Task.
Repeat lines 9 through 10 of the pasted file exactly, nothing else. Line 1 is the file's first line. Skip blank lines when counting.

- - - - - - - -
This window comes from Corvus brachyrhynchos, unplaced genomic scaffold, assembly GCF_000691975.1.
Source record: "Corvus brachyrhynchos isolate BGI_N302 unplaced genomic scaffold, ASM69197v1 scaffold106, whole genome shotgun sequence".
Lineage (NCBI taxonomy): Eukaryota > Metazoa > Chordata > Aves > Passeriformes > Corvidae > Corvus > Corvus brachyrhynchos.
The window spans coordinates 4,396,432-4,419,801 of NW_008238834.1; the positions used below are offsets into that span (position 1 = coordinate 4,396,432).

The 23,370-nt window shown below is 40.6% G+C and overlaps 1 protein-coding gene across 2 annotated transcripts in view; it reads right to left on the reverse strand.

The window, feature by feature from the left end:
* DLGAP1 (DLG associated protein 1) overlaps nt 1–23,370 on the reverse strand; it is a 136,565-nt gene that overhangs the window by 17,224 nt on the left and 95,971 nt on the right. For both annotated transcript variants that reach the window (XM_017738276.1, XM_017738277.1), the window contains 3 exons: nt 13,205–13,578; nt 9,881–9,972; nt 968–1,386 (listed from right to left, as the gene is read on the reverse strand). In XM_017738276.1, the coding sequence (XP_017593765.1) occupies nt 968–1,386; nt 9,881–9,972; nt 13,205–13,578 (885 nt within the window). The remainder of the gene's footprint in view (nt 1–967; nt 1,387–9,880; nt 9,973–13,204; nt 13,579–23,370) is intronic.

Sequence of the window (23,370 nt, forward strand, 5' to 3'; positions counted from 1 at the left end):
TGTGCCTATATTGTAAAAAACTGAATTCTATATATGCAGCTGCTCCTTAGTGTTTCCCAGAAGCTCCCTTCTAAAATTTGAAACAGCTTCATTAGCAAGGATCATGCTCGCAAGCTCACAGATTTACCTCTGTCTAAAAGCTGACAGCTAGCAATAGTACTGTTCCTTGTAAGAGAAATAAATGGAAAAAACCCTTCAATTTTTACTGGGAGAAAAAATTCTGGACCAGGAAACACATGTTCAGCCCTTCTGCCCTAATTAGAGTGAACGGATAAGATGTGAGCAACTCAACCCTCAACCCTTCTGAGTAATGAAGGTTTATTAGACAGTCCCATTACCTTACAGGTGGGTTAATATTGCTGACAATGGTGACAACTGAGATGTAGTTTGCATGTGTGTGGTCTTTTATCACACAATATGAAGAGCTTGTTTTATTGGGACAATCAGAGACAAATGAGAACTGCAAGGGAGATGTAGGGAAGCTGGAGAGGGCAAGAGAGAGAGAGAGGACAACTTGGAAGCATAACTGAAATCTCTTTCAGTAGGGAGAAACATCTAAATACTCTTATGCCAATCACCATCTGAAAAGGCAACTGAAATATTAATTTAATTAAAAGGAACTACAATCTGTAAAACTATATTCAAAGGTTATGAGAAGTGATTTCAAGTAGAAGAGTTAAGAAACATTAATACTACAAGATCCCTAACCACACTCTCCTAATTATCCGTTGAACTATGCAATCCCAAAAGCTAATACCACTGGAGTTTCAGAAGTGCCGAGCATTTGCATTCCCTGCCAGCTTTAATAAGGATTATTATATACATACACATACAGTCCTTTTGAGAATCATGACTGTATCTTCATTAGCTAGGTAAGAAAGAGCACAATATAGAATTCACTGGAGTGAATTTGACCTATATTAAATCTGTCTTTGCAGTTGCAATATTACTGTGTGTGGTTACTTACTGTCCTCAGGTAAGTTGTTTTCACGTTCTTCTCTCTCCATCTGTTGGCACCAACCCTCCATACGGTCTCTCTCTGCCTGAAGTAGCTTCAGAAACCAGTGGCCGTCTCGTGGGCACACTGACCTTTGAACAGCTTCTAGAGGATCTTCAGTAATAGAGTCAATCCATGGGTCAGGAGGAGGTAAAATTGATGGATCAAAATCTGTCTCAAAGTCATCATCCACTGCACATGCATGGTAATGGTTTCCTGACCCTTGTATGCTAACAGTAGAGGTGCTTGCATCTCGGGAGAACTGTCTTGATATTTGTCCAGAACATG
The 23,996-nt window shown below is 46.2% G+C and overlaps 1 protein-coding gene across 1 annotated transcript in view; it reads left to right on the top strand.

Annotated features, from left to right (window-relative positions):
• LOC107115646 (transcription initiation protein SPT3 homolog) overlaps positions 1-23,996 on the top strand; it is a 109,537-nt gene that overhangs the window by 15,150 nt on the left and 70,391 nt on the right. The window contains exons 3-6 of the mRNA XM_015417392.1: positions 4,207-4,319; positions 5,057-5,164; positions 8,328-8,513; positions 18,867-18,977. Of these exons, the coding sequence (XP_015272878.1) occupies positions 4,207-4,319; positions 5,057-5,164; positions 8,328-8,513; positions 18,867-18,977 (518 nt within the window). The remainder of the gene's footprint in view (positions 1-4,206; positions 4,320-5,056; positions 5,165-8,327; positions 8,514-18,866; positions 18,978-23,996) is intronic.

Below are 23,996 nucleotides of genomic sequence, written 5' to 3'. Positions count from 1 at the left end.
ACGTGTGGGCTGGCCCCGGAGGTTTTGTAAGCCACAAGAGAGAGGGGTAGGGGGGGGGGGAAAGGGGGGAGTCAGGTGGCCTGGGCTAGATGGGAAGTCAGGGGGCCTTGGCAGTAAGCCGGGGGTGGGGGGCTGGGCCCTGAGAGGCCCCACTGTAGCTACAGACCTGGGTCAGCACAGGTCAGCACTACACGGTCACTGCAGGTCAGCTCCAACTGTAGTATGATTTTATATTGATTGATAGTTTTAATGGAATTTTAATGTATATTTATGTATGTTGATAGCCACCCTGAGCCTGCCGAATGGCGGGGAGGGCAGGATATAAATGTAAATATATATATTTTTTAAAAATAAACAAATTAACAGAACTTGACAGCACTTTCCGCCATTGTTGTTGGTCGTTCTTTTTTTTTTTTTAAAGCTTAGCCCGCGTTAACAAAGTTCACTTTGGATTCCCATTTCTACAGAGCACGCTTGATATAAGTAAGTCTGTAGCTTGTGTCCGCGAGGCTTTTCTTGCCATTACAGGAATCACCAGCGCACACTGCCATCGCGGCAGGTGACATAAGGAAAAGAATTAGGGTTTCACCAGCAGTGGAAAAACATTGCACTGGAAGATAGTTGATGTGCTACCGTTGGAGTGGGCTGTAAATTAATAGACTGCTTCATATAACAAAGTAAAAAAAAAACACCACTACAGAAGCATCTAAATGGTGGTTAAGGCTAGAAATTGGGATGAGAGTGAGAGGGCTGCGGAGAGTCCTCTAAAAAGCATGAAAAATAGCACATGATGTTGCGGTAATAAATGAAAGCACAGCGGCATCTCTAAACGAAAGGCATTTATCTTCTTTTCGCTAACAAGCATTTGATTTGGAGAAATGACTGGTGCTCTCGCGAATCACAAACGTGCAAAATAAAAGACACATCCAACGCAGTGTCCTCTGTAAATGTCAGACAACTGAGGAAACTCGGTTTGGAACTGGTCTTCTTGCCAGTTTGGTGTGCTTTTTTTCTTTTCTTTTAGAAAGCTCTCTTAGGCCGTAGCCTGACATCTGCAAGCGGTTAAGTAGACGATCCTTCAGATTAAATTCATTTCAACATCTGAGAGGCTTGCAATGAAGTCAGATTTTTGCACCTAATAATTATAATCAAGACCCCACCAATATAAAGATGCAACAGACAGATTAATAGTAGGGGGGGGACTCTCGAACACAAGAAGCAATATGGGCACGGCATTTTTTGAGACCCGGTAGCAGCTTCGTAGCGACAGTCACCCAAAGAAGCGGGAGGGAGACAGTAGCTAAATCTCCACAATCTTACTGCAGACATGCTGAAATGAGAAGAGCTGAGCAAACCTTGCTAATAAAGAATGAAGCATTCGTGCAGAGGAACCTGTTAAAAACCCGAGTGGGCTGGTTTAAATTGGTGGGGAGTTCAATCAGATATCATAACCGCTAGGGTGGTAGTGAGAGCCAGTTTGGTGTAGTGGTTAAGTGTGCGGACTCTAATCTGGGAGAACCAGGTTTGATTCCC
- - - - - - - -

TGTGCCTATATTGTAAAAAACTGAATTCTATATATGCAGCTGCTCCTTAGTGTTTCCCAGAAGCTCCCTTCTAAAATTTGAAACAGCTTCATTAGCAAGGATCATGCTCGCAAGCTCACAGATTTACCTCTGTCTAAAAGCTGACAGCTAGCAATAGTACTGTTCCTTGTAAGAGAAATAAATGGAAAAAACCCTTCAATTTTTACTGGGAGAAAAAATTCTGGACCAGGAAACACATGTTCAGCCCTTCTGCCCTAATTAGAGTGAACGGATAAGATGTGAGCAACTCAACCCTCAACCCTTCTGAGTAATGAAGGTTTATTAGACAGTCCCATTACCTTACAGGTGGGTTAATATTGCTGACAATGGTGACAACTGAGATGTAGTTTGCATGTGTGTGGTCTTTTATCACACAATATGAAGAGCTTGTTTTATTGGGACAATCAGAGACAAATGAGAACTGCAAGGGAGATGTAGGGAAGCTGGAGAGGGCAAGAGAGAGAGAGAGGACAACTTGGAAGCATAACTGAAATCTCTTTCAGTAGGGAGAAACATCTAAATACTCTTATGCCAATCACCATCTGAAAAGGCAACTGAAATATTAATTTAATTAAAAGGAACTACAATCTGTAAAACTATATTCAAAGGTTATGAGAAGTGATTTCAAGTAGAAGAGTTAAGAAACATTAATACTACAAGATCCCTAACCACACTCTCCTAATTATCCGTTGAACTATGCAATCCCAAAAGCTAATACCACTGGAGTTTCAGAAGTGCCGAGCATTTGCATTCCCTGCCAGCTTTAATAAGGATTATTATATACATACACATACAGTCCTTTTGAGAATCATGACTGTATCTTCATTAGCTAGGTAAGAAAGAGCACAATATAGAATTCACTGGAGTGAATTTGACCTATATTAAATCTGTCTTTGCAGTTGCAATATTACTGTGTGTGGTTACTTACTGTCCTCAGGTAAGTTGTTTTCACGTTCTTCTCTCTCCATCTGTTGGCACCAACCCTCCATACGGTCTCTCTCTGCCTGAAGTAGCTTCAGAAACCAGTGGCCGTCTCGTGGGCACACTGACCTTTGAACAGCTTCTAGAGGATCTTCAGTAATAGAGTCAATCCATGGGTCAGGAGGAGGTAAAATTGATGGATCAAAATCTGTCTCAAAGTCATCATCCACTGCACATGCATGGTAATGGTTTCCTGACCCTTGTATGCTAACAGTAGAGGTGCTTGCATCTCGGGAGAACTGTCTTGATATTTGTCCAGAACATG
The 23,996-nt window shown below is 46.2% G+C and overlaps 1 protein-coding gene across 1 annotated transcript in view; it reads left to right on the top strand.